Kathy: Right. Yeah.

Ed: So people need to know that it is not easy to recover. I used the analogy once an avalanche has gotten going, a, it’s hard to stop, and b, the clean up takes a long time. And that’s really what happens.

Kathy: That’s a great metaphor. I appreciate you sharing it. Thank you. Yes.

Ed: You’re welcome. She also said eating disorders are so much more than only eating salads or overexercising. It permeates into every single aspect of someone’s life and the lives of those around them. Also, she said people with eating disorders are not shallow. This is not a vain illness. It’s not because they’re just focused on wanting to be pretty. No, it’s the only way they know to integrate with the world and how to manage overwhelming feelings.

Kathy: Yes.

Ed: She said also remember you don’t have to be emaciated to have serious health problems from your eating disorder. She said also it is a self-preservation driven coping mechanism. The colloquial use of binge and purge ala Netflix binge is actually quite annoying and stressful. It does not give due to what it’s really like to be somebody who binges and purges. Brain chemistry affects who gets an eating disorder and who doesn’t, which I think is important. We know that genetics, biological issues, all that can help contribute, and she wanted that to be known that it is not because of vanity and all these other superficial things. There’s a combination of things that lead to it. But once it gets going, it’s engaged. It is very difficult to extract oneself from it.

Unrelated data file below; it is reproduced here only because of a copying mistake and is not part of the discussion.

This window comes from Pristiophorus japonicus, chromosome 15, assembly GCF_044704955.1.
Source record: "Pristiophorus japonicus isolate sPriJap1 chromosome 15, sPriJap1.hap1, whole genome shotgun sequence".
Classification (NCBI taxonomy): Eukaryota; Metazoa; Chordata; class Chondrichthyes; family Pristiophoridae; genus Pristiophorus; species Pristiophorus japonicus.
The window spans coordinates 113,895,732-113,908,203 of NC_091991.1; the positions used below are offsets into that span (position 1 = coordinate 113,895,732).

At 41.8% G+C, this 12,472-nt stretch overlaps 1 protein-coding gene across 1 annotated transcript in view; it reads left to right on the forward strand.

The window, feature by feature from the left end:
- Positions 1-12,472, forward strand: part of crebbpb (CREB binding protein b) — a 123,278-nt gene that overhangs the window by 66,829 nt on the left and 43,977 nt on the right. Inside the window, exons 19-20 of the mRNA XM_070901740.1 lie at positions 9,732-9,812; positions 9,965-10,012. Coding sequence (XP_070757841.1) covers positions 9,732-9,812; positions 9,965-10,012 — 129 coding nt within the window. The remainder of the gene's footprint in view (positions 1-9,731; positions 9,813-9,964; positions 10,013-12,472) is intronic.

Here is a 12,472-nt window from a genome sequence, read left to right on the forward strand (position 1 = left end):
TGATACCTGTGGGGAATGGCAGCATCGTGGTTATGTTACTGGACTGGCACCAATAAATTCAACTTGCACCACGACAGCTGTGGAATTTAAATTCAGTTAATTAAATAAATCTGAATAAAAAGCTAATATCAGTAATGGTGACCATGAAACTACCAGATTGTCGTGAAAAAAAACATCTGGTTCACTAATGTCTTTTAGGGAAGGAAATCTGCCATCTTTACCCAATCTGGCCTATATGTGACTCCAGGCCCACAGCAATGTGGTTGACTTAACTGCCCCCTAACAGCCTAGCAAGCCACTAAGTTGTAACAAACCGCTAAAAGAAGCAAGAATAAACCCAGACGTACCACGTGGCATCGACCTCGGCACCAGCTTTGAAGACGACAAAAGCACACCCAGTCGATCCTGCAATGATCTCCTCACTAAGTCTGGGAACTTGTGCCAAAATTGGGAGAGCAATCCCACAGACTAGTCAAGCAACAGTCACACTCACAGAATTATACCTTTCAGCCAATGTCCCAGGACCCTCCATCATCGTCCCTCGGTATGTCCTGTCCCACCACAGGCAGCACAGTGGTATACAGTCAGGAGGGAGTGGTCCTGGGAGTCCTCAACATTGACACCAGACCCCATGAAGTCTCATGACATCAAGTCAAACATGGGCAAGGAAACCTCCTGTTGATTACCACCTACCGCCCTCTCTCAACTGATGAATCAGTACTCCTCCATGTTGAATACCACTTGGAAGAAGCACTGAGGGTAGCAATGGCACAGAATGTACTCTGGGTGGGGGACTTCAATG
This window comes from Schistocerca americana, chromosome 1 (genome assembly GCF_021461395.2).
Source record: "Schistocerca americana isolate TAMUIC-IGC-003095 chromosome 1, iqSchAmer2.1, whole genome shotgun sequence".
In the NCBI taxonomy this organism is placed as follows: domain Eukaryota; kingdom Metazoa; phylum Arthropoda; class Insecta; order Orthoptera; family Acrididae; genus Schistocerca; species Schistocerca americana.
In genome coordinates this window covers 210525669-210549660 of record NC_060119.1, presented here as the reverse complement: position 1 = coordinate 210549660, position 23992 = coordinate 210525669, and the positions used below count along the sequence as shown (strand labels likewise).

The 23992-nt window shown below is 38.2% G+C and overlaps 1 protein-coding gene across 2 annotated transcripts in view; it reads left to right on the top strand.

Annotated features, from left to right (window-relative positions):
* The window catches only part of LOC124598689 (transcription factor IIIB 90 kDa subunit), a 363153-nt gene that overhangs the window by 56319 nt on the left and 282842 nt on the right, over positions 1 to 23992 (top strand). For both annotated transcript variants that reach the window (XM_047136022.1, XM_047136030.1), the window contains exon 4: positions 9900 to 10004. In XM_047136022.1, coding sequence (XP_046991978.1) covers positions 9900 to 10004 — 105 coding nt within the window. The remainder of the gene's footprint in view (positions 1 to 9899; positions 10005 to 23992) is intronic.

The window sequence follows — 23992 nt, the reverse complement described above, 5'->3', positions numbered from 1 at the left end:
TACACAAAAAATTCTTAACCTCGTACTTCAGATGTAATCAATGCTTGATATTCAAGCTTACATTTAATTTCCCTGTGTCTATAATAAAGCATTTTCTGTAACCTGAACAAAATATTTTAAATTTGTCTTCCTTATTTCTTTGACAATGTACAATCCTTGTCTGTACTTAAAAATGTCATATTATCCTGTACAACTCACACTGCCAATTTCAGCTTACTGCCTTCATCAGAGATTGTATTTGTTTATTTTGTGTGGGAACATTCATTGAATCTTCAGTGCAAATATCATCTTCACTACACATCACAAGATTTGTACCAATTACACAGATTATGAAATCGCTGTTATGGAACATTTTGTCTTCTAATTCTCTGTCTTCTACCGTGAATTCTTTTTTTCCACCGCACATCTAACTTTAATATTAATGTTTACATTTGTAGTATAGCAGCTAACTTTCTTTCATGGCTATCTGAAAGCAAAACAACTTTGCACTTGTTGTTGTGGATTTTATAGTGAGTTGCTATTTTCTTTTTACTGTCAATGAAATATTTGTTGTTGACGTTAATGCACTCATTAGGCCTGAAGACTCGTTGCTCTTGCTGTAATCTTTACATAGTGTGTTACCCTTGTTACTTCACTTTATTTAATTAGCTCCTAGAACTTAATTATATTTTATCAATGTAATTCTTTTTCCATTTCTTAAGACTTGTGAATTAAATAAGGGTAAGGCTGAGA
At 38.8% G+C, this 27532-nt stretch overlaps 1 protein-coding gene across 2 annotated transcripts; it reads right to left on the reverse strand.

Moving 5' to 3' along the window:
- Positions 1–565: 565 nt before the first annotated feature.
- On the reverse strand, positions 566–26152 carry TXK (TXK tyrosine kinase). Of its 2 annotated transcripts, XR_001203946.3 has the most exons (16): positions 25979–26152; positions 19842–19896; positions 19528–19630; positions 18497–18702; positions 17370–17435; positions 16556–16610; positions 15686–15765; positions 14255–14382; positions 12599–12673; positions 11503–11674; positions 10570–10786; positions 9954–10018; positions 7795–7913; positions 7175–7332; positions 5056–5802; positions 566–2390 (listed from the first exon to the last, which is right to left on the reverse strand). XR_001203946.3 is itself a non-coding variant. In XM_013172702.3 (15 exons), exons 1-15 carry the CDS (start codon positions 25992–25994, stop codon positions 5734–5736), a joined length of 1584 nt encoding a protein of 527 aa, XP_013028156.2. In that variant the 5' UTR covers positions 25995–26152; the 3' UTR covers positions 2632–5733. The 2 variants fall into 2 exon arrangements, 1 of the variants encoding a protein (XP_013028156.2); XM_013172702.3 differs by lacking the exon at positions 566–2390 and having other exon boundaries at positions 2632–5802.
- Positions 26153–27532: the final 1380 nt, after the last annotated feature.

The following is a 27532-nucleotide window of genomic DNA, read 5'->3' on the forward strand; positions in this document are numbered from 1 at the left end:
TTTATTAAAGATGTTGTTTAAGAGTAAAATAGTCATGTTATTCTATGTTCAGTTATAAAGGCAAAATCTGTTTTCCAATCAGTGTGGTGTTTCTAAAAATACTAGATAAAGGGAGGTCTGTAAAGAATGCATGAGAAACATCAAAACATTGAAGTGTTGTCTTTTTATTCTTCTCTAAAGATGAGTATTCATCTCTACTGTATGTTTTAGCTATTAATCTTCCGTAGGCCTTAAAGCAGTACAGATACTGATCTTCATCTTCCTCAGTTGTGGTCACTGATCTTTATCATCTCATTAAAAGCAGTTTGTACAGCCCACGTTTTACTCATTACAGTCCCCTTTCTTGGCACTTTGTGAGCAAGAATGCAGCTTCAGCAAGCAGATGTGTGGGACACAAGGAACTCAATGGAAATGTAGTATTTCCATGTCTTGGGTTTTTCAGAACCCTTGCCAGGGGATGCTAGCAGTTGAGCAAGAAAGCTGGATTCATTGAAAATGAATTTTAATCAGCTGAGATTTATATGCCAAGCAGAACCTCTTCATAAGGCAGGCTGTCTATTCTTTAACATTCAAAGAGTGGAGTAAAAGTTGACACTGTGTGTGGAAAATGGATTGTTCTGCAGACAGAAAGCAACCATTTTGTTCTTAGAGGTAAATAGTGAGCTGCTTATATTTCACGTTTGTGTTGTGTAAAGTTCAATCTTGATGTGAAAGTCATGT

Kathy: When you first met her, would you have imagined–Like to me, as I hear what she’s shared with you, these were her declarations. And they are very, very healthy. They are very, very sound. Did she have a voice like that?

Ed: No. First time I saw her as I recall, I told her she had to go into treatment immediately to save her life. And she was clueless. And I remember she came back to group after she’d been at treatment and came back on the past. She attended a group and she talked about how she told her mother and her father. Her family knew all of these secrets that she’d been carrying around because eating disorders are a lot about secrets. And another member who commented here at the group at that time and not going to treatment and said, “I can’t imagine myself ever telling my parents this stuff.” Well, guess what?

Kathy: M-mm.

Ed: She went to treatment. She asked to go to treatment. And guess what? Her mother knows all this stuff and they talked about it. In fact, yesterday I saw them both together in an appointment and had a very open discussion. And to see the growth that occurs over time, it’s watching a transformation.

Kathy: Right. And you use the word passion and the self. The passion of the self that she’s sharing with you, with our audience, etc etc is wonderful.

Ed: And because they were willing to write this, they want other people to hear this.

Kathy: Yeah.

Ed: And they become advocates and emphatic concern people for those who are suffering like they did.

Kathy: Yes.

Ed: They can’t ignore that anymore. If they see it going on, they can’t ignore it. It’s like this radar you can’t turn off and they pick up on it. It’s like, “Oh, what do I do?”

Kathy: Right.

Ed: They’re caught between the care-taking and the boundary setting for themselves and trying to figure out how can I help without being intrusive and controlling.

Kathy: And being strong.

Ed: And being strong.

Kathy: And being strong at the same time. Yeah.

Ed: When I see patients coming in and they’re scared to death and they all are at the prospect, one of the things I do is medical care. So I do a very thorough medical assessment. I point out all the things that they can’t deny or going on. And that adds to their fear. And I say what’s going to happen is while you can’t imagine what’s going to happen, you are not going to be what you’re afraid you’re going to be. And I used the expression at some point usually later in their treatment that my favorite Chinese saying is what a caterpillars calls death, a wise man calls butterfly.